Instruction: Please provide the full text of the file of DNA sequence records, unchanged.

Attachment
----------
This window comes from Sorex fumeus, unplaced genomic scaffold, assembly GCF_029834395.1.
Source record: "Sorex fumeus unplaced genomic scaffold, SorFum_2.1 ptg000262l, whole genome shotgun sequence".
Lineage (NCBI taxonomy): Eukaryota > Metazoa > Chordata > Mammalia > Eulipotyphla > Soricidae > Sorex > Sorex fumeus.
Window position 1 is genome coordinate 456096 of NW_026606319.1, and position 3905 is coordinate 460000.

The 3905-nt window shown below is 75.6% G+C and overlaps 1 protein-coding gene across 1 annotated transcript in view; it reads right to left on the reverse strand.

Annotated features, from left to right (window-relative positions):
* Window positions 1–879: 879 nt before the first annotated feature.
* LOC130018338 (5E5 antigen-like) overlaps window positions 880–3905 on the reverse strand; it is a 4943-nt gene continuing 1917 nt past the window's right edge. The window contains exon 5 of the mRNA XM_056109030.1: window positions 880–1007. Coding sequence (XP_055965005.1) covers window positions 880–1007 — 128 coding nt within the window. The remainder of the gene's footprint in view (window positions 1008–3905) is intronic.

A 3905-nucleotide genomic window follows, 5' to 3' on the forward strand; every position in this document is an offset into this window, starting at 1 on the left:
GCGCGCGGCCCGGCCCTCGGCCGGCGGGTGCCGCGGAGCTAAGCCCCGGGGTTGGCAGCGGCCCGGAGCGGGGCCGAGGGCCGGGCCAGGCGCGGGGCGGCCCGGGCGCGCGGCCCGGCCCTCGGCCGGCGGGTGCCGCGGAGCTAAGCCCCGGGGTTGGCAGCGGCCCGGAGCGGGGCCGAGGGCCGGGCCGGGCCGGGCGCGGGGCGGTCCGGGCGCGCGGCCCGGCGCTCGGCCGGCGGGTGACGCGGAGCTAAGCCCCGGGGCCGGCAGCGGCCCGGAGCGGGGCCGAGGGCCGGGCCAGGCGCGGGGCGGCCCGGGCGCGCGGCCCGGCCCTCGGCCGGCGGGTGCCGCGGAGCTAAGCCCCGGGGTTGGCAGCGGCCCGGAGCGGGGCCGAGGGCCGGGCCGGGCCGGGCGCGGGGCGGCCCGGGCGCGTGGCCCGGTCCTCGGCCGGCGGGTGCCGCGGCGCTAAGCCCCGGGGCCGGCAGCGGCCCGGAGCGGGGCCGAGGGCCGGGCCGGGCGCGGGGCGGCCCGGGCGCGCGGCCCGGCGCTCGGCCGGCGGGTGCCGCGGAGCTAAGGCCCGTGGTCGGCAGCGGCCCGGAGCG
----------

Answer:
This window comes from Sorex fumeus, unplaced genomic scaffold, assembly GCF_029834395.1.
Source record: "Sorex fumeus unplaced genomic scaffold, SorFum_2.1 ptg000262l, whole genome shotgun sequence".
Lineage (NCBI taxonomy): Eukaryota > Metazoa > Chordata > Mammalia > Eulipotyphla > Soricidae > Sorex > Sorex fumeus.
Window position 1 is genome coordinate 456096 of NW_026606319.1, and position 3905 is coordinate 460000.

The 3905-nt window shown below is 75.6% G+C and overlaps 1 protein-coding gene across 1 annotated transcript in view; it reads right to left on the reverse strand.

Annotated features, from left to right (window-relative positions):
* Window positions 1–879: 879 nt before the first annotated feature.
* LOC130018338 (5E5 antigen-like) overlaps window positions 880–3905 on the reverse strand; it is a 4943-nt gene continuing 1917 nt past the window's right edge. The window contains exon 5 of the mRNA XM_056109030.1: window positions 880–1007. Coding sequence (XP_055965005.1) covers window positions 880–1007 — 128 coding nt within the window. The remainder of the gene's footprint in view (window positions 1008–3905) is intronic.

A 3905-nucleotide genomic window follows, 5' to 3' on the forward strand; every position in this document is an offset into this window, starting at 1 on the left:
GCGCGCGGCCCGGCCCTCGGCCGGCGGGTGCCGCGGAGCTAAGCCCCGGGGTTGGCAGCGGCCCGGAGCGGGGCCGAGGGCCGGGCCAGGCGCGGGGCGGCCCGGGCGCGCGGCCCGGCCCTCGGCCGGCGGGTGCCGCGGAGCTAAGCCCCGGGGTTGGCAGCGGCCCGGAGCGGGGCCGAGGGCCGGGCCGGGCCGGGCGCGGGGCGGTCCGGGCGCGCGGCCCGGCGCTCGGCCGGCGGGTGACGCGGAGCTAAGCCCCGGGGCCGGCAGCGGCCCGGAGCGGGGCCGAGGGCCGGGCCAGGCGCGGGGCGGCCCGGGCGCGCGGCCCGGCCCTCGGCCGGCGGGTGCCGCGGAGCTAAGCCCCGGGGTTGGCAGCGGCCCGGAGCGGGGCCGAGGGCCGGGCCGGGCCGGGCGCGGGGCGGCCCGGGCGCGTGGCCCGGTCCTCGGCCGGCGGGTGCCGCGGCGCTAAGCCCCGGGGCCGGCAGCGGCCCGGAGCGGGGCCGAGGGCCGGGCCGGGCGCGGGGCGGCCCGGGCGCGCGGCCCGGCGCTCGGCCGGCGGGTGCCGCGGAGCTAAGGCCCGTGGTCGGCAGCGGCCCGGAGCG